Importantly, this also meant that it wasn’t just the number of people, or the amount of capital (machines, computers, investment) that determined growth, but the skills of the population – human capital – that counts.


Why Knowledge – and Access – Matters

The key factor in Romer’s calculations is the unique nature of knowledge.

He underlines that knowledge – ideas – are not ‘rival’. Unlike a piece of food or clothing, one person having an idea does not mean that someone else cannot. Ideas are not exhausted by being known or used.

They are also not easy to keep to yourself. Economists talk about excludability – the possibility to prevent other people from using things. This is easy with a piece of food or clothing, but not so much with ideas and knowledge.

There are intellectual property rights, which create legal possibilities to exclude others from ideas as a means of ensuring some return on investment. However, as Romer’s model sets out, this exclusion is only ever partial.

Because in Romer’s model, it is the fact that knowledge is accessible – that it contributes to the sum of human knowledge – that means it can have such a positive impact on growth.

Once an idea or piece of research is produced, it feeds into the work of others, who can then come up with new ideas and research. While intellectual property rights stand in the way of reproducing and selling the same piece of work, it is possible for everyone to be inspired by it, and go further.

This removes the limits that a certain population – or amount of capital – places on growth. Thanks to wise use of knowledge, promoting accessibility while finding means of rewarding creators for their work, it becomes easier to sustain the growth that pays for crucial public services.


Libraries and Open Access

There is plenty here that speaks to the role of libraries.

As institutions dedicated to supporting access to knowledge, libraries play an important role in realising Romer’s key point that innovation benefits from full access to the stock of existing ideas.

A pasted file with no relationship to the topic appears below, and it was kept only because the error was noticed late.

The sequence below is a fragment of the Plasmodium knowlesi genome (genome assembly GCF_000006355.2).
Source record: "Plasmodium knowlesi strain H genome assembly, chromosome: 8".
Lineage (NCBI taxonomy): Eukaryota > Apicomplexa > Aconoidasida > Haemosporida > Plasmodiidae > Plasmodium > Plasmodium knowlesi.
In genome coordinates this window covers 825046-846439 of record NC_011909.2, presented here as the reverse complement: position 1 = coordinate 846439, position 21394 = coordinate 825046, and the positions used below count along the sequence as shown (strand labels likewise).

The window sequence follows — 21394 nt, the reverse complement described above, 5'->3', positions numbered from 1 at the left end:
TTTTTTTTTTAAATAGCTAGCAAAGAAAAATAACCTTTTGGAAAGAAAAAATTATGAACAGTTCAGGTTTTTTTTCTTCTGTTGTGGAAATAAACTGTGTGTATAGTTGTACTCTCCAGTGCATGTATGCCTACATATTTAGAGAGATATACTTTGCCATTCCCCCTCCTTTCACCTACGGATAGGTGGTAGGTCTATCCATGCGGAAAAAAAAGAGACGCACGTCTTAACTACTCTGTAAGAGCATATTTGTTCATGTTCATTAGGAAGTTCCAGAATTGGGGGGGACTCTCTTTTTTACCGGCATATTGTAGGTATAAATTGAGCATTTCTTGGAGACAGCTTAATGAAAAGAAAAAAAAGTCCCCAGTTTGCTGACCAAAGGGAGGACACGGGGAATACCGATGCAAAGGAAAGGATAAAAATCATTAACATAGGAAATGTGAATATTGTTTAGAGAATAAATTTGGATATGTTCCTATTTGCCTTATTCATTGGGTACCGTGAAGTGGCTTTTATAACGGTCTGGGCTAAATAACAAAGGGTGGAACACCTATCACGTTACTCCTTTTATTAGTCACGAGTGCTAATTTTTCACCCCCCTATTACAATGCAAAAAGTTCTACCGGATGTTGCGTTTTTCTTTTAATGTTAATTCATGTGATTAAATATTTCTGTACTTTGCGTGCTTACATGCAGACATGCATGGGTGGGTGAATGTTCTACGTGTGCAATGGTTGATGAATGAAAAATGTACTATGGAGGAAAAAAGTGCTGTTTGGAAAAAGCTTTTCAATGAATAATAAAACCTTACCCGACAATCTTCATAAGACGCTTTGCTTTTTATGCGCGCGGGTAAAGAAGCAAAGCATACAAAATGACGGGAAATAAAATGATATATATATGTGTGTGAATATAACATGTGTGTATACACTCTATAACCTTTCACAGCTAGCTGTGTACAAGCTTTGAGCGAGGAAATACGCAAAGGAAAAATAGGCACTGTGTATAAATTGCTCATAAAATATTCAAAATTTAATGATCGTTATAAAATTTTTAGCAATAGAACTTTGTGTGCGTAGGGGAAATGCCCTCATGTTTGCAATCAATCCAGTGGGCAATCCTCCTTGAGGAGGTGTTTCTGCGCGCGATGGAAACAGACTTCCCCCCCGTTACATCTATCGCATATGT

Romer underlines the importance of trade in facilitating the spread of ideas and innovation. Libraries, through cross-border activities, help achieve the same.

Open Access plays a vital role here. Free and meaningful access makes a reality of Romer’s suggestion that new ideas join a stock that is available to researchers and innovators everywhere as a basis for further progress.

Paywalls risk weakening this effect, and this potential.

For researchers in countries at risk of being left behind, they can lock them out completely. One of the more chilling conclusions of Romer’s work is that in some situations, there risks being no incentive to invest in research, seriously damaging the country’s growth prospects. We need to fight against this.

Clearly, free does not always mean accessible. If there is no effort to make a piece of research easy to discover and use, it will not really join the stock of knowledge out there promoting human progress.

Libraries help here also through managing repositories, developing standards, and helping researchers find what they need.

Libraries also respond to Romer’s key policy recommendation – the value of developing human capital (skills) in an economy. This – rather than efforts to extract money from those who make further use of ideas in order further to support rightholders – is the most practical way to boost innovation.


Paul Romer’s ideas have had a major impact on how governments, and intergovernmental organisations think about growth, and how to support it. While not mentioned in his key article, supporting libraries and open access seems a good way to go about it.